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Consumer Behaviour in a Social Context: Implications for Environmental Policy

Author

Listed:
  • Partha Dasgupta

    (University of Cambridge and University of Manchester)

  • Dale Southerton

    (University of Manchester)

  • Alistair Ulph

    (University of Manchester)

  • David Ulph

    (University of St Andrews)

Abstract

In this paper we summarise some of our recent work on consumer behaviour, drawing on recent developments in behavioural economics, in which consumers are embedded in a social context, so their behaviour is shaped by their interactions with other consumers. For the purpose of this paper we also allow consumption to cause environmental damage. Analysing the social context of consumption naturally lends itself to the use of game theoretic tools, and indicates that we seek to develop links between economics and sociology rather than economics and psychology, which has been the more predominant field for work in behavioural economics. We shall be concerned with three sets of issues: conspicuous consumption, consumption norms and altruistic behaviour. Our aim is to show that building links between sociological and economic approaches to the study of consumer behaviour can lead to significant and surprising implications for conventional economic policy prescriptions, especially with respect to environmental policy.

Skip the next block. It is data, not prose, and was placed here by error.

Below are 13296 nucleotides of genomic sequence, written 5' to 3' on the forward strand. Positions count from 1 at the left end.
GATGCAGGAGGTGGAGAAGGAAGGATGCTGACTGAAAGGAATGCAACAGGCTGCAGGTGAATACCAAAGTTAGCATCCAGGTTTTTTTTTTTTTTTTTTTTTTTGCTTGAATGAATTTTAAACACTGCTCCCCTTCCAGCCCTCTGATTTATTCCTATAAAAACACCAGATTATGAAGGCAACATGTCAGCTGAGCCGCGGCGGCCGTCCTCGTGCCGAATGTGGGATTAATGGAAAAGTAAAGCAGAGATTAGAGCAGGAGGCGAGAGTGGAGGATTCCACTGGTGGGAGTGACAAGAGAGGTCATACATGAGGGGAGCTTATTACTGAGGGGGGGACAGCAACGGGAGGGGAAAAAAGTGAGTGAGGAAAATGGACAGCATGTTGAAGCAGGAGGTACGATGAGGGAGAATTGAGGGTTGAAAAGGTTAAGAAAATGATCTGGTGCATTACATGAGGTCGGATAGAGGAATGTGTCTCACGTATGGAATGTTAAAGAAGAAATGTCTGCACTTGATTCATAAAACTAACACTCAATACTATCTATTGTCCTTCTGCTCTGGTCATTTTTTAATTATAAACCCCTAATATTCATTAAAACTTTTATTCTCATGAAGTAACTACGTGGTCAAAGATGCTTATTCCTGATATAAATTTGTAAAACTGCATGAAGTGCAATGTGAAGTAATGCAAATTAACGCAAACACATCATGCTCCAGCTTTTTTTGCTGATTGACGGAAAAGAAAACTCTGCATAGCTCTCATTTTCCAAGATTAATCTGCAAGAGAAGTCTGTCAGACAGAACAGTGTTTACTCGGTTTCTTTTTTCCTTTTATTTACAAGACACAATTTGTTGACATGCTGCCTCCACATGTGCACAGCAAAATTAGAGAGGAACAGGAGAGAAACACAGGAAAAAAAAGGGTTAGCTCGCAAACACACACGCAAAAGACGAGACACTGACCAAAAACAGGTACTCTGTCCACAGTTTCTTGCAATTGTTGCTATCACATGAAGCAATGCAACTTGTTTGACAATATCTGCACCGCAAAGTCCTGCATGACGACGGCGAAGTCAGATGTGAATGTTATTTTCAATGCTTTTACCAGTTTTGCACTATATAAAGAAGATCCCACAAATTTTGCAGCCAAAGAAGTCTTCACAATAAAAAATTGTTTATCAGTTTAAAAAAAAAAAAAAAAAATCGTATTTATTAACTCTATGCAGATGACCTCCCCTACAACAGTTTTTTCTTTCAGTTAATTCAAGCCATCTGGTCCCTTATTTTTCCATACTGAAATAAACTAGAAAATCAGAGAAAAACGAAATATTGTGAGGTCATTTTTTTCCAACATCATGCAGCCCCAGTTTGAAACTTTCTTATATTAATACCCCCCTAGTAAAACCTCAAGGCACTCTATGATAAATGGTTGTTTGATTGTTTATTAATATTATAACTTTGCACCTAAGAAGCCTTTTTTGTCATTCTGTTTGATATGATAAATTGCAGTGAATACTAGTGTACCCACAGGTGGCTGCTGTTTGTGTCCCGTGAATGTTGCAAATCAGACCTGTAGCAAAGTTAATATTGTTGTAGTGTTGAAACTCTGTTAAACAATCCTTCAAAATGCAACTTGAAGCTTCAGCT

Suggested Citation

  • Partha Dasgupta & Dale Southerton & Alistair Ulph & David Ulph, 2014. "Consumer Behaviour in a Social Context: Implications for Environmental Policy," Discussion Paper Series, School of Economics and Finance 201407, School of Economics and Finance, University of St Andrews.
  • Handle: RePEc:san:wpecon:1407
    as

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    File URL: http://www.st-andrews.ac.uk/~wwwecon/repecfiles/4/1407.pdf
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    References listed on IDEAS

    as
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    More about this item

    Keywords

    consumer behaviour; social context; environmental policy; game theory; competitive consumption; consumption norms; altruism; moral behaviour; Kantian calculus;
    All these keywords.

    JEL classification:

    • D1 - Microeconomics - - Household Behavior
    • D6 - Microeconomics - - Welfare Economics
    • H2 - Public Economics - - Taxation, Subsidies, and Revenue
    • Q5 - Agricultural and Natural Resource Economics; Environmental and Ecological Economics - - Environmental Economics
    • Z1 - Other Special Topics - - Cultural Economics

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